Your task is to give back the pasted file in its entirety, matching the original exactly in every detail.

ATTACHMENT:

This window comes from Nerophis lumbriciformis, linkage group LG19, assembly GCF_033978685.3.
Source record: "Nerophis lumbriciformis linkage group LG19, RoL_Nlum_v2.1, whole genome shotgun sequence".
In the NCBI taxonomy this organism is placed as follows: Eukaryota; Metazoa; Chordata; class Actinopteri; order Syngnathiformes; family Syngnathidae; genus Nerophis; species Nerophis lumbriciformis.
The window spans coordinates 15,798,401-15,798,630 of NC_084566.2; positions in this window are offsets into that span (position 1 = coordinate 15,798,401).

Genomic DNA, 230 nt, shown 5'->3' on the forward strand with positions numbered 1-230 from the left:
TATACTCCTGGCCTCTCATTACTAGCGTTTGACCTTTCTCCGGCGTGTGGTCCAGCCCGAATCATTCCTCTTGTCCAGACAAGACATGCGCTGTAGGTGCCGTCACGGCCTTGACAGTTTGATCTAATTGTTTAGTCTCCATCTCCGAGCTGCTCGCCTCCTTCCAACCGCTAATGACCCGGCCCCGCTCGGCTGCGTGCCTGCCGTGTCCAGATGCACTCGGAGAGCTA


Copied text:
This window comes from Nerophis lumbriciformis, linkage group LG19, assembly GCF_033978685.3.
Source record: "Nerophis lumbriciformis linkage group LG19, RoL_Nlum_v2.1, whole genome shotgun sequence".
In the NCBI taxonomy this organism is placed as follows: Eukaryota; Metazoa; Chordata; class Actinopteri; order Syngnathiformes; family Syngnathidae; genus Nerophis; species Nerophis lumbriciformis.
The window spans coordinates 15,798,401-15,798,630 of NC_084566.2; positions in this window are offsets into that span (position 1 = coordinate 15,798,401).

Genomic DNA, 230 nt, shown 5'->3' on the forward strand with positions numbered 1-230 from the left:
TATACTCCTGGCCTCTCATTACTAGCGTTTGACCTTTCTCCGGCGTGTGGTCCAGCCCGAATCATTCCTCTTGTCCAGACAAGACATGCGCTGTAGGTGCCGTCACGGCCTTGACAGTTTGATCTAATTGTTTAGTCTCCATCTCCGAGCTGCTCGCCTCCTTCCAACCGCTAATGACCCGGCCCCGCTCGGCTGCGTGCCTGCCGTGTCCAGATGCACTCGGAGAGCTA